Dear Barb – West Nile Worries

Dear Barb,

my girlfriend and I are avid campers and have been camping for years. However in the past few years we have been hearing a lot about Lyme disease and West Nile Virus. What precautions can we take to prevent exposure? If we are exposed, how serious are these conditions? I realize you are not a doctor, but perhaps you can suggest general things we can do to protect ourselves. Thanks, I’ll be watching your column for a reply.

Jeremy in Sudbury

Thanks for writing Jeremy. After doing some research, I was able to find a wealth of helpful information on the Centers for Disease Control (CDC)’s web site( Information is also available by calling the CDC public hotline at 1-888-246-2675. Since there is so much information on these topics, I will discuss West Nile Virus this week and next week’s column will include information about Lyme disease. West Nile Virus is a seasonal virus that arises with the onset of summer and stays until fall. Mosquitoes that become infected through contact with infected birds spread the virus. An infected mosquito that bites a human or animal can pass the virus on. In a minimal number of cases, the virus has been spread through organ transplantation, blood transfusions, breast-feeding and from a pregnant woman to her unborn child.

Once a person has been infected, symptoms can take anywhere from three to fourteen days to develop. However, approximately 80% of individuals who have been infected do not show any symptoms. In a small percentage of people, symptoms will be more pronounced, resembling a case of mild flu. Other symptoms can include generally feeling unwell, headache, fever, swollen glands, skin rash, nausea. These symptoms can last up to several weeks.

Unfortunately, a few individuals will become seriously ill after exposure to West Nile Virus. Since it attacks the central nervous system, the more serious effects include high fever, disorientation, stupor, convulsions, muscle weakness and even paralysis. In these severe cases symptoms can last weeks and may result in permanent damage. For some individuals this virus has been so debilitating that they have not been able to return to work or carry on their normal lives.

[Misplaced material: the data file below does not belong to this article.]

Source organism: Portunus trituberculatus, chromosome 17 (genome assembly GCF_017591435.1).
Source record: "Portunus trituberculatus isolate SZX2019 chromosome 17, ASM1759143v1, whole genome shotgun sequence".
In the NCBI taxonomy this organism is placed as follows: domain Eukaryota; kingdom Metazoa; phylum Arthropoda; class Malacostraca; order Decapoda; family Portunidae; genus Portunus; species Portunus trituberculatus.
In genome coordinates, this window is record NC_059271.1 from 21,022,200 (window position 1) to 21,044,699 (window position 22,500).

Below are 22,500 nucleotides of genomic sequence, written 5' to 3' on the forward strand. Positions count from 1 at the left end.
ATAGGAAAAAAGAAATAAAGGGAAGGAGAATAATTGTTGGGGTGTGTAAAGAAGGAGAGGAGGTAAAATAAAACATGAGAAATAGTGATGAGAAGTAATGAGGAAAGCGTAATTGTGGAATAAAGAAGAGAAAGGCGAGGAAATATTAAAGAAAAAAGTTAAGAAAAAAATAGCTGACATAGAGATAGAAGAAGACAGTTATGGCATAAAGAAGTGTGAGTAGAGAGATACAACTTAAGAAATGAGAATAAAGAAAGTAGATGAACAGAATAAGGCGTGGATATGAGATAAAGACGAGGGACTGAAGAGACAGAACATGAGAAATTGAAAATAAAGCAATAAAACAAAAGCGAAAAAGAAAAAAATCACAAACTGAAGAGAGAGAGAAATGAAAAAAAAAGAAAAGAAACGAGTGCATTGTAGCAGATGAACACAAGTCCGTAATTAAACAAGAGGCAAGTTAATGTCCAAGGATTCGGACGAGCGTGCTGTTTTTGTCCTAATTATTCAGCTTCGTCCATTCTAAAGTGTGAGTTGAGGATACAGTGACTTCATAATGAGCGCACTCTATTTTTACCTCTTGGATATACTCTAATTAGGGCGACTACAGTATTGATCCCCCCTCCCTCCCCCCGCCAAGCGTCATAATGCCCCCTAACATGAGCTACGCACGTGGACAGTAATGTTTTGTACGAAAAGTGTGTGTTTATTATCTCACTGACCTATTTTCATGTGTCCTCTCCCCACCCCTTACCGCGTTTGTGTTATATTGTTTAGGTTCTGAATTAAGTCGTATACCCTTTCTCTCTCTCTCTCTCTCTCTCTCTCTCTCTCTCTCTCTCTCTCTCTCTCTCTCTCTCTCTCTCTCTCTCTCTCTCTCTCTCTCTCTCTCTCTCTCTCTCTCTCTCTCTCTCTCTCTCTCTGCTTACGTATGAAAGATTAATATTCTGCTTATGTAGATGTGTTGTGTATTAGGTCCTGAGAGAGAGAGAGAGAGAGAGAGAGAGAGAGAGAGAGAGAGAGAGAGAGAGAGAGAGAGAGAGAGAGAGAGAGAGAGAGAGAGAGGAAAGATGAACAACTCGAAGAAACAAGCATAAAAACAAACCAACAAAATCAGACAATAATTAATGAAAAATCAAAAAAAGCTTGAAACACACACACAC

There is no treatment for West Nile Virus, but the more serious cases can be supported through medical treatment that may include hospitalization. However, Jeremy, you don’t have to barricade yourself indoors, there are things you can do to lessen your risk of exposure to this virus.

1. Cover exposed skin as much as possible, especially during the early morning and evening hours when mosquitoes are most active.

2. Use mosquito repellent containing DEET. For individuals who are sensitive to DEET, most organic health food stores sell mosquito repellents consisting of natural ingredients that are promised to be just as effective.

3. Make sure you dispose of standing water around your home or campsite, as this is where mosquitoes breed.

4. Repair holes in tents or window screens to avoid mosquitoes entering your home.

I hope this helps, Jeremy. By taking a few simple precautions, I am sure you and your girlfriend can continue camping without fear of being infected by West Nile Virus.


E-mail your questions to Some submissions may be edited for length or to protect confidentiality: your real name and location will never be printed. This column is for entertainment only. The author is not a professional counsellor and this column is not intended to take the place of professional advice.